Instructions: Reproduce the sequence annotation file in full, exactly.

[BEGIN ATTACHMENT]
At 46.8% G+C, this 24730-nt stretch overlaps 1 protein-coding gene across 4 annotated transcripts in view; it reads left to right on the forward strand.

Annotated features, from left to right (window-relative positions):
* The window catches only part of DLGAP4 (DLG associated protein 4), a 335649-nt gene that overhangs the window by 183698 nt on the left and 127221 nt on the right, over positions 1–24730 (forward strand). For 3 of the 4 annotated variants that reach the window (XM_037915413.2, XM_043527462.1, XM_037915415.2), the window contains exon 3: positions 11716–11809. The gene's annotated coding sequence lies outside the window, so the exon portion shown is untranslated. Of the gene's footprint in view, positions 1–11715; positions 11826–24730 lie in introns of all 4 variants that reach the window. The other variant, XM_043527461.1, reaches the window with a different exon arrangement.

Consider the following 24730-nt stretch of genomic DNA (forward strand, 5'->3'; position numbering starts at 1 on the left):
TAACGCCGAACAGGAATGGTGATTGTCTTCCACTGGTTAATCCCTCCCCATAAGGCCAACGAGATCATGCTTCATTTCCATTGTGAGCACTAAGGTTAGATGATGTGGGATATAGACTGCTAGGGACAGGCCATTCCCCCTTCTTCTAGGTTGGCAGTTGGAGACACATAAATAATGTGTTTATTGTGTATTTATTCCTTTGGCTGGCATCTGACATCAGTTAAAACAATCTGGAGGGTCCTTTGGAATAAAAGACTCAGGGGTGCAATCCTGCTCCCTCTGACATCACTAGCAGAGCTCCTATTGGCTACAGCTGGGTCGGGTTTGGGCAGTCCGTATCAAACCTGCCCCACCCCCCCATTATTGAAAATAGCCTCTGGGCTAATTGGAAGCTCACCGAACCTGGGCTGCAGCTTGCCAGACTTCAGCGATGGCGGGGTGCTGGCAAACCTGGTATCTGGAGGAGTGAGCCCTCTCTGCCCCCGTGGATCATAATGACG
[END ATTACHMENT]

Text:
At 46.8% G+C, this 24730-nt stretch overlaps 1 protein-coding gene across 4 annotated transcripts in view; it reads left to right on the forward strand.

Annotated features, from left to right (window-relative positions):
* The window catches only part of DLGAP4 (DLG associated protein 4), a 335649-nt gene that overhangs the window by 183698 nt on the left and 127221 nt on the right, over positions 1–24730 (forward strand). For 3 of the 4 annotated variants that reach the window (XM_037915413.2, XM_043527462.1, XM_037915415.2), the window contains exon 3: positions 11716–11809. The gene's annotated coding sequence lies outside the window, so the exon portion shown is untranslated. Of the gene's footprint in view, positions 1–11715; positions 11826–24730 lie in introns of all 4 variants that reach the window. The other variant, XM_043527461.1, reaches the window with a different exon arrangement.

Consider the following 24730-nt stretch of genomic DNA (forward strand, 5'->3'; position numbering starts at 1 on the left):
TAACGCCGAACAGGAATGGTGATTGTCTTCCACTGGTTAATCCCTCCCCATAAGGCCAACGAGATCATGCTTCATTTCCATTGTGAGCACTAAGGTTAGATGATGTGGGATATAGACTGCTAGGGACAGGCCATTCCCCCTTCTTCTAGGTTGGCAGTTGGAGACACATAAATAATGTGTTTATTGTGTATTTATTCCTTTGGCTGGCATCTGACATCAGTTAAAACAATCTGGAGGGTCCTTTGGAATAAAAGACTCAGGGGTGCAATCCTGCTCCCTCTGACATCACTAGCAGAGCTCCTATTGGCTACAGCTGGGTCGGGTTTGGGCAGTCCGTATCAAACCTGCCCCACCCCCCCATTATTGAAAATAGCCTCTGGGCTAATTGGAAGCTCACCGAACCTGGGCTGCAGCTTGCCAGACTTCAGCGATGGCGGGGTGCTGGCAAACCTGGTATCTGGAGGAGTGAGCCCTCTCTGCCCCCGTGGATCATAATGACG